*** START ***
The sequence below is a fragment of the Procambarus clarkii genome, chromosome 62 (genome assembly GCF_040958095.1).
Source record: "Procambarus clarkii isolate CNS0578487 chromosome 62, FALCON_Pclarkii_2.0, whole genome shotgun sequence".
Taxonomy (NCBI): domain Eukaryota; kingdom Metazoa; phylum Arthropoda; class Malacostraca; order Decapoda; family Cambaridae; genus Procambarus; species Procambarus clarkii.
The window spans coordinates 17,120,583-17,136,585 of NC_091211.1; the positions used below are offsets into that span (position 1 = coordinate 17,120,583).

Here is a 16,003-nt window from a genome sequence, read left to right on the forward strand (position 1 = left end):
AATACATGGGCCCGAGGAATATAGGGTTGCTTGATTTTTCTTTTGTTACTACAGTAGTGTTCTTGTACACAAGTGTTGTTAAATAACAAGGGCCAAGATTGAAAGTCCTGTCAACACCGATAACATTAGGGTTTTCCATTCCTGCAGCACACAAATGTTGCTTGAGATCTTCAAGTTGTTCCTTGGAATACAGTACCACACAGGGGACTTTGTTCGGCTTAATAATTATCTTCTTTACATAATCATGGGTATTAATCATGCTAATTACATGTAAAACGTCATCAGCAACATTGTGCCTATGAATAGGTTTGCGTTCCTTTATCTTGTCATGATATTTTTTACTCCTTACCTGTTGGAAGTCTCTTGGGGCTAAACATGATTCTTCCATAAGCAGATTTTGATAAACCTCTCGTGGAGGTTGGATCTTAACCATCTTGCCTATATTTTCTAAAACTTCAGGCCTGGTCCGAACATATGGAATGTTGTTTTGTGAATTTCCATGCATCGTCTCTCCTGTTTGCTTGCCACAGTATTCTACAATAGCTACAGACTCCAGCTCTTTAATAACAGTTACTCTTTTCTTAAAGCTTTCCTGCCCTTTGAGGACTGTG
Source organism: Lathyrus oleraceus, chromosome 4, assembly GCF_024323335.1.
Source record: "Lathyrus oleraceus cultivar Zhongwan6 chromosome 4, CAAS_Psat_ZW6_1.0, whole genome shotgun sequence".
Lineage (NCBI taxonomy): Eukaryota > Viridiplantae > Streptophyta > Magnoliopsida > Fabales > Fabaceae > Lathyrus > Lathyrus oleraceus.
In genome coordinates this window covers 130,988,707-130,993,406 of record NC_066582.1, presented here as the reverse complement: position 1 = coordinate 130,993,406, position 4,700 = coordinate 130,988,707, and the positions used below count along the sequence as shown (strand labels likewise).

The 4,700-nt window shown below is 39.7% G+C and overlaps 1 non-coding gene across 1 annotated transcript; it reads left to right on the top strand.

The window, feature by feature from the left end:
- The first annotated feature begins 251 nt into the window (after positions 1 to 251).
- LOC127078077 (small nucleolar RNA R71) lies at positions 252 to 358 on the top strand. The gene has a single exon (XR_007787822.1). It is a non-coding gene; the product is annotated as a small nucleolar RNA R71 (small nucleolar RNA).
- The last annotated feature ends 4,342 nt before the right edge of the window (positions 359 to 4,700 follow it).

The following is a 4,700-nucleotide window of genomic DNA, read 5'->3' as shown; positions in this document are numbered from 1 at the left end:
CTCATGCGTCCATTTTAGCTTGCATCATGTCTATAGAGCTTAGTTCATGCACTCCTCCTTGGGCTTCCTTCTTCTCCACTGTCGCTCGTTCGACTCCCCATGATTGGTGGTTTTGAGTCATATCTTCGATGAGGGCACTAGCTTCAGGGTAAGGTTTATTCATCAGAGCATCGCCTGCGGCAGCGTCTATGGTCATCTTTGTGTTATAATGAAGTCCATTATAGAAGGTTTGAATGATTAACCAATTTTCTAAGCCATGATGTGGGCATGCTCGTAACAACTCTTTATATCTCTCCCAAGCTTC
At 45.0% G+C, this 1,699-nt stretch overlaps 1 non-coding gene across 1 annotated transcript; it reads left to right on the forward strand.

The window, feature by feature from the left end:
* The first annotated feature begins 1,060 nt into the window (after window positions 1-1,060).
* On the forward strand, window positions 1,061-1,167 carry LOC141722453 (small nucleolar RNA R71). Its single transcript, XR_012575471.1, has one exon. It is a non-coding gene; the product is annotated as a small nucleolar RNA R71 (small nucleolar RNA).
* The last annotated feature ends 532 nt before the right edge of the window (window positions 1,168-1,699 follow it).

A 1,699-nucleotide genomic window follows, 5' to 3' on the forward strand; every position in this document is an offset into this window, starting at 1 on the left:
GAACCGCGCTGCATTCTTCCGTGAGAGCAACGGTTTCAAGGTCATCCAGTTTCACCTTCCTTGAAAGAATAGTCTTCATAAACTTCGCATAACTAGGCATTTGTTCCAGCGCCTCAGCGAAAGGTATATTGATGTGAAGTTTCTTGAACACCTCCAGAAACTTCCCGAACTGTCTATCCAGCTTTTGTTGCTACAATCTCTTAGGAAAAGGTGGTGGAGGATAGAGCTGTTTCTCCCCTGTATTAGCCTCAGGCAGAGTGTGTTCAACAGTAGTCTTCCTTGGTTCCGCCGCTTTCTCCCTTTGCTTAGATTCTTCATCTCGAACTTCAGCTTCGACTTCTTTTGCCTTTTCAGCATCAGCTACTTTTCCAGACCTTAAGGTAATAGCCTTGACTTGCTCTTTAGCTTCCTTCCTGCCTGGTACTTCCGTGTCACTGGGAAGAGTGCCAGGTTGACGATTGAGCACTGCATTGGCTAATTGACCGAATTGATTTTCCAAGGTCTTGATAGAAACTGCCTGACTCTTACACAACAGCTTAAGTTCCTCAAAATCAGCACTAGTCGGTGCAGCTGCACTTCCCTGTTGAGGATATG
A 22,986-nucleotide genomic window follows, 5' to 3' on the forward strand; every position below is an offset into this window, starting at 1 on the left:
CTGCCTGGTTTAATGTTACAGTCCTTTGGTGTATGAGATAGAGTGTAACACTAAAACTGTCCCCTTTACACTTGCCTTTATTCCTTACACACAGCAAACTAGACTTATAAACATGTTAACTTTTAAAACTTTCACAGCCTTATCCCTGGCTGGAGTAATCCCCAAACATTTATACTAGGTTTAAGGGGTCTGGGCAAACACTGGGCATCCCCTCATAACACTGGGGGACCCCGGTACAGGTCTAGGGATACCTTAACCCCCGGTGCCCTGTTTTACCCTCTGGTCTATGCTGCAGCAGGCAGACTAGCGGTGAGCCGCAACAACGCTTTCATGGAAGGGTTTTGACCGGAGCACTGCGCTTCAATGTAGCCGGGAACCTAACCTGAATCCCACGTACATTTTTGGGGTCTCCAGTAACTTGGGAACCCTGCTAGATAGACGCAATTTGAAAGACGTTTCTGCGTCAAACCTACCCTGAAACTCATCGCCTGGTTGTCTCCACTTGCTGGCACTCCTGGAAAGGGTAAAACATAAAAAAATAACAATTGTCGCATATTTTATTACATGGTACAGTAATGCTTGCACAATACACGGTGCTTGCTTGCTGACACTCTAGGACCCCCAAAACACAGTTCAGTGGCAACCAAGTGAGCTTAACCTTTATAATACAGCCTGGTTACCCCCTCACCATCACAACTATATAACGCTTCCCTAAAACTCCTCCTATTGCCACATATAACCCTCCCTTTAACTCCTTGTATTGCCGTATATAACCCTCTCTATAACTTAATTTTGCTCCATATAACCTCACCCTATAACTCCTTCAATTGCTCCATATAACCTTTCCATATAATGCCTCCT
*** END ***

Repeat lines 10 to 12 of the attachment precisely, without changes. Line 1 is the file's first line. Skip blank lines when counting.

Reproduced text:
In genome coordinates this window covers 130,988,707-130,993,406 of record NC_066582.1, presented here as the reverse complement: position 1 = coordinate 130,993,406, position 4,700 = coordinate 130,988,707, and the positions used below count along the sequence as shown (strand labels likewise).

The 4,700-nt window shown below is 39.7% G+C and overlaps 1 non-coding gene across 1 annotated transcript; it reads left to right on the top strand.

The window, feature by feature from the left end: